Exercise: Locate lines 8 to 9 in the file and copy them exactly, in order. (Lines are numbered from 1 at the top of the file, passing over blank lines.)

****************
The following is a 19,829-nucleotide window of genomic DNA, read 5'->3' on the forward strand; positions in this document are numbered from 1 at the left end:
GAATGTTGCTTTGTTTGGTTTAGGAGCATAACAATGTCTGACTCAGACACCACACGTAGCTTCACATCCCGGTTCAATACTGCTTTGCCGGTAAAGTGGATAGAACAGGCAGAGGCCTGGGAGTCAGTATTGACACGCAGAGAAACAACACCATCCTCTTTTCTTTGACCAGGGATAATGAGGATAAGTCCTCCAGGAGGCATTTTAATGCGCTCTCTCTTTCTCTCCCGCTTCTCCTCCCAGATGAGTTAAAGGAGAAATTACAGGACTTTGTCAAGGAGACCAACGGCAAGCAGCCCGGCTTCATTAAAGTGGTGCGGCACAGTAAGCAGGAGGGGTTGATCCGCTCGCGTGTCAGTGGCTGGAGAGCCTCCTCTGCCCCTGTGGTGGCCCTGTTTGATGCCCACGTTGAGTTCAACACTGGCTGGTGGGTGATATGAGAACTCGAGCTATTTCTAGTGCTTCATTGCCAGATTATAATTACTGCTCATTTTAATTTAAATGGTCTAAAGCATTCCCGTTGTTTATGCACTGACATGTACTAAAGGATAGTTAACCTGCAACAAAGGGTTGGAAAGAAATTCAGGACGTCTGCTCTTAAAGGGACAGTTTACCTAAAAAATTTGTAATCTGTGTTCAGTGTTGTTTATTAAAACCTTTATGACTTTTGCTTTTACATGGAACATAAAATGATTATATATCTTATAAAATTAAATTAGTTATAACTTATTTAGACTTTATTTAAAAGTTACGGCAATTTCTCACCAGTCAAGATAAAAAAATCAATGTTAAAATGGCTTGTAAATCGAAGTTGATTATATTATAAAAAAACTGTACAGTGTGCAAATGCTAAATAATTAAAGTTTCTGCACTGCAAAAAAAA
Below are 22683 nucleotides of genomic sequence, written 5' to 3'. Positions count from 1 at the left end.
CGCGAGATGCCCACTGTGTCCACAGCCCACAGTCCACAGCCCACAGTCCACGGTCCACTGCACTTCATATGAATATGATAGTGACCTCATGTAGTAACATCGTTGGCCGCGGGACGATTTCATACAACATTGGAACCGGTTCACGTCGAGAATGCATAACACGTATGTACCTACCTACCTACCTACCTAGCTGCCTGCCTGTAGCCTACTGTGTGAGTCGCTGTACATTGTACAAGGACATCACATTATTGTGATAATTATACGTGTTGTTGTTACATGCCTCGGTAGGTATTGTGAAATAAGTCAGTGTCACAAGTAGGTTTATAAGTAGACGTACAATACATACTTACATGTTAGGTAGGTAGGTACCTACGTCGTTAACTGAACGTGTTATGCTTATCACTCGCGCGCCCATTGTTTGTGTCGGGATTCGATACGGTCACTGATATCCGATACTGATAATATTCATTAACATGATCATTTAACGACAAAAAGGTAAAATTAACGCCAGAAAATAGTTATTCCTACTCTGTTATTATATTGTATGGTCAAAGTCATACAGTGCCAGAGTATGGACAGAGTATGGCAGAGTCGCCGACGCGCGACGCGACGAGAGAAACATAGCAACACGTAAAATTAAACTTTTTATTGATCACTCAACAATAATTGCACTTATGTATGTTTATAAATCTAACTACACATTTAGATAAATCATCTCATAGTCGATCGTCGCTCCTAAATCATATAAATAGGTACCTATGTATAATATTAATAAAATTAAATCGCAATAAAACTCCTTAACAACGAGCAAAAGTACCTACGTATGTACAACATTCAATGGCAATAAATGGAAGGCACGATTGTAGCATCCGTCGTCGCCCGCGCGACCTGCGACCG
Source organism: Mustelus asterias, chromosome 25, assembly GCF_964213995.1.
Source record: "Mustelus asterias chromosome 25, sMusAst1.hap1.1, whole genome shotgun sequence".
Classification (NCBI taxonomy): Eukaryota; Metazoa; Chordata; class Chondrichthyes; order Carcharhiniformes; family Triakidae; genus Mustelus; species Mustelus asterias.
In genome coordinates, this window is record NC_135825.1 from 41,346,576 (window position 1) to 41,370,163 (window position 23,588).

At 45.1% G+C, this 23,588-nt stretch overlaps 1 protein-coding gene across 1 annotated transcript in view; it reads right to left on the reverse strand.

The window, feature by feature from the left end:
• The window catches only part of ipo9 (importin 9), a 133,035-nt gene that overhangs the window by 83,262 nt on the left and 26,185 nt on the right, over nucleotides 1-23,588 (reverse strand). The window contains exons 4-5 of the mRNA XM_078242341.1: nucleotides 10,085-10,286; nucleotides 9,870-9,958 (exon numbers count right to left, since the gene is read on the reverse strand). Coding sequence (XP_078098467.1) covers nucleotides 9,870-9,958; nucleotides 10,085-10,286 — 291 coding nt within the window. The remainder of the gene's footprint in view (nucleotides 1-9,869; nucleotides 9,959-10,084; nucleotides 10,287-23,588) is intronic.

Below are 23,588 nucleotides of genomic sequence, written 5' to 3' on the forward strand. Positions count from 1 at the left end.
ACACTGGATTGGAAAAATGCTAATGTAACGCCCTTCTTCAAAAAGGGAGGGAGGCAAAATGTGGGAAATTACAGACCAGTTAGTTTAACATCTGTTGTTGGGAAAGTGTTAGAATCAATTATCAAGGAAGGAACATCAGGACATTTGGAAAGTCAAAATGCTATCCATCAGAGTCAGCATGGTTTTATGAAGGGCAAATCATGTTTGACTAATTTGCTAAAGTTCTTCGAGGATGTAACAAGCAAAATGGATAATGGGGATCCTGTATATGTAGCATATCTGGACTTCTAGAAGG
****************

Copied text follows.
In genome coordinates, this window is record NC_135825.1 from 41,346,576 (window position 1) to 41,370,163 (window position 23,588).

At 45.1% G+C, this 23,588-nt stretch overlaps 1 protein-coding gene across 1 annotated transcript in view; it reads right to left on the reverse strand.